There are a couple of detailed paint applications and tiny prints on the 7-Eleven RX-78 which you would normally associate with a Converge CORE level figure. Apparently Bandai and 7-Eleven do not shy away from such costs here even though the figure only costs ¥ 550. Then again, I guess a figure such as this would appeal both to Converge collectors and 7-Eleven promo item collectors.

RX-93 Nu Gundam (Limited Color Ver.)

The other two figures in this 7-Eleven promo set are an entirely different breed. The two accompanying mobile suits, the evergreens RX-93 and MSZ-006, have not been given the 7-Eleven make-over (did they look that bad?). Instead they sport darkened colours and are marketed as "Limited Color" versions.

Well, I don't know about you, but that looks like a pretty typical Converge Nu Gundam to me. The whites are supposedly toned down a little as is the black, but the yellow highlights feel brighter than the more orange detail on the original figure.

Again you can see that Bandai went with the old RX-93 sculpt even though it was recently rebooted as the very first figure in the Converge #01 set from January 2016. I can think of two reasons for this; either the collaboration project started before the Converge Reboot was executed or maybe the production costs are simply lower on the old figures?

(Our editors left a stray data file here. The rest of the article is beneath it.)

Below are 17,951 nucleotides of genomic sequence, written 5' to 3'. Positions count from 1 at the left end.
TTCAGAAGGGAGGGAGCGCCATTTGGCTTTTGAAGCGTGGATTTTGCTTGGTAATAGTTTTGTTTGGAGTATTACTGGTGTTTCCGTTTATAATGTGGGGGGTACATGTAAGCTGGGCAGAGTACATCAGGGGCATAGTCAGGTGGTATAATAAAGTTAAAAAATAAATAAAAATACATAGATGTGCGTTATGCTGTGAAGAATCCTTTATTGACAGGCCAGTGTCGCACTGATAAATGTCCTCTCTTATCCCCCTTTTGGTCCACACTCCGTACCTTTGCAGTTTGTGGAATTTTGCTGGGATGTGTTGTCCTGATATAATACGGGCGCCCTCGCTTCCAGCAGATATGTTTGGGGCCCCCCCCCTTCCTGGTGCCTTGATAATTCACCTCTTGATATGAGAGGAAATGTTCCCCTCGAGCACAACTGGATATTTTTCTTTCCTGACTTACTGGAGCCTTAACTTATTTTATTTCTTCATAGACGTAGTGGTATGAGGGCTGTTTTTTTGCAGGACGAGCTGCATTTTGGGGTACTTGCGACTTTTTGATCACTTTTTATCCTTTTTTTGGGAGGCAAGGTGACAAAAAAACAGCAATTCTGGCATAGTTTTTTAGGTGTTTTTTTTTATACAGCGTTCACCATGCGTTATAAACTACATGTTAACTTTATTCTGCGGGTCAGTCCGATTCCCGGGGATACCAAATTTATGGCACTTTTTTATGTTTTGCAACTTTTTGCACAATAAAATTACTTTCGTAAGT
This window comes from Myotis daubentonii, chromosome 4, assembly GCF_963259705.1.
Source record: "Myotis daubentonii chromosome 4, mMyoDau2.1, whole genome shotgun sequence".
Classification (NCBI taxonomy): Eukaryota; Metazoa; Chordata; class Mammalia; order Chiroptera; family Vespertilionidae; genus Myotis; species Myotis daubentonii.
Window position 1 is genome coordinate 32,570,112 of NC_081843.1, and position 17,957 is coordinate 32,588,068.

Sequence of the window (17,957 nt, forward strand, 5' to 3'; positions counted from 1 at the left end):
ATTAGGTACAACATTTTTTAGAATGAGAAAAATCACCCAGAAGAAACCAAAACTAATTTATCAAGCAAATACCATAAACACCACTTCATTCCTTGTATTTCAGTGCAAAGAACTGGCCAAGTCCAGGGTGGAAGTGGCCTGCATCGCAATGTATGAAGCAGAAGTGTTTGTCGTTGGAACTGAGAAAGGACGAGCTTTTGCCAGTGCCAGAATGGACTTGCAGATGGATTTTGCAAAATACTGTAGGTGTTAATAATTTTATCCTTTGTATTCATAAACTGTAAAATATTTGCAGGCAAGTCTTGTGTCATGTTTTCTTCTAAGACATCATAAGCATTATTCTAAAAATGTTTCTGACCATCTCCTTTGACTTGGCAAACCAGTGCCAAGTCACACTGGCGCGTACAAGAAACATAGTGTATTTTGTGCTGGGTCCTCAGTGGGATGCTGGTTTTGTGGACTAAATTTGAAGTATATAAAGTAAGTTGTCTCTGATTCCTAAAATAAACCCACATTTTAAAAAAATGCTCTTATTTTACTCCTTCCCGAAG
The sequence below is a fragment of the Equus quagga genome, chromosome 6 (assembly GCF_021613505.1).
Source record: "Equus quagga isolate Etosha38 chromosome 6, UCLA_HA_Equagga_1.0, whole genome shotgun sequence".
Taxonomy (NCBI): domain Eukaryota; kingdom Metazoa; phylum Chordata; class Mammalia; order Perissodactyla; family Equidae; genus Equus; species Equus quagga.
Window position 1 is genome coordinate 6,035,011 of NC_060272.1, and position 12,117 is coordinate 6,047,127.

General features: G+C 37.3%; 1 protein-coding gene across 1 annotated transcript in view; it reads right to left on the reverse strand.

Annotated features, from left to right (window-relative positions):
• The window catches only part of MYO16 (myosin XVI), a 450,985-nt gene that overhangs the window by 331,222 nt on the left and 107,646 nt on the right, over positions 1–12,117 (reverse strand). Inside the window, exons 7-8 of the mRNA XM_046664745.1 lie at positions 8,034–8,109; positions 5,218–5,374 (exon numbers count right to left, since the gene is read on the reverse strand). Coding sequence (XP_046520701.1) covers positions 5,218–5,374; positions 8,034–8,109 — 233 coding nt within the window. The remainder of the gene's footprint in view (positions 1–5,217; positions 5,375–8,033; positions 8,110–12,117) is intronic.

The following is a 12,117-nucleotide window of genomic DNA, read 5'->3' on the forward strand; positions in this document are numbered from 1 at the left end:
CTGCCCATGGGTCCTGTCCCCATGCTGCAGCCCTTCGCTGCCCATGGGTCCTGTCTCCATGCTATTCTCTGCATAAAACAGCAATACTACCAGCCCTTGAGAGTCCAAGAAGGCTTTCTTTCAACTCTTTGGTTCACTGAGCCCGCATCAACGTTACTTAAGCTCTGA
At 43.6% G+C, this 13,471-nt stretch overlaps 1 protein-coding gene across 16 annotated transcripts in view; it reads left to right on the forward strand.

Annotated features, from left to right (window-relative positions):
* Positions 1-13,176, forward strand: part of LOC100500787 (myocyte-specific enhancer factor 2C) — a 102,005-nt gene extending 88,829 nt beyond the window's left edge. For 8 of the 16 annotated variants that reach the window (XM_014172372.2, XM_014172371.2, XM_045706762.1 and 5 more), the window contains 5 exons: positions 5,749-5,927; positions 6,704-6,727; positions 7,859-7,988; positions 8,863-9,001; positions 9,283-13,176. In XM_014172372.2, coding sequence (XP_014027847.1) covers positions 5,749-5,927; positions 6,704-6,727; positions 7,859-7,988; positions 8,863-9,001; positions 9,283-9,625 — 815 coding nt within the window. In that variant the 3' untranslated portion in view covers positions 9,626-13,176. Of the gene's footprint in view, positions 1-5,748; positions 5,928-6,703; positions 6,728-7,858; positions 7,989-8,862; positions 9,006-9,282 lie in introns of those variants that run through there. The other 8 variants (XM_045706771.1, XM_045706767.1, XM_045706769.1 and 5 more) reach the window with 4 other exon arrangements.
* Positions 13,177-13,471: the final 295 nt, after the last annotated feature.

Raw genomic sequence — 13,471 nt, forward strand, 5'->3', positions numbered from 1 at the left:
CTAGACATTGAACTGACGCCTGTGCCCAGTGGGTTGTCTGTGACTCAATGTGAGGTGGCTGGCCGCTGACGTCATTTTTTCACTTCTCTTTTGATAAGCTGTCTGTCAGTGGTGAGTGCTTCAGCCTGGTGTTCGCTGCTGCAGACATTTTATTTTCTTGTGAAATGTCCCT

Can you tell which figure is the classic RX-93 and which is the "Limited Color" version? Hint: Look at the logo on the left shoulder.
Although I am less than moderately excited for another RX-93 rehash I have no doubt it has performed well on the shelves, the demand for this machine never seems to dry up. It remains a perfect entry level figure to attract new Converge fans and possible customers/collectors/obsessed nuts too.

Converge RX-93 from left to right: Converge 13 with beam rifle and 14 with bazooka (both from Converge Vol. 3, released June 2011), the "Fully Equipped version" which is a slightly recoloured amalgamation of the previous two (Converge SP 01, August 2011), a dual fin funnel version from Operation Converge Premium Edition set (February 2014), another fully decked out metallic colour variation of the SP 01 (released as "Overseas Only" SP 01, February 2015), the rebooted RX-93 from Converge #01 (End of Year 2015) and our new 7-Eleven "Limited Colour" version.
Notice also that unlike the RX-78 figure we get no improved paint detail or markings on this version of the RX-93. I guess all the juice was spent on the RX-78-2 and I cannot really fault that strategy either.

MSZ-006 Z Gundam (Limited Color Ver.)

The third figure in this wave is the ol' Zeta, here posing with its Hyper Mega Launcher. Again this figure is a simple toned down repaint of the original version although at least here it is easier to notice. An interesting detail is that on the original figure the launcher weapon is darker than the blue on the mobile suit, in the 7-Eleven edition it is the other way around.

There aren't that many Converge figures with this type of very static pose. The launcher rifle clips to the right hand to stay firmly in the figure's grip, you can still rotate the arm but there's not a whole lot of posing to do with it.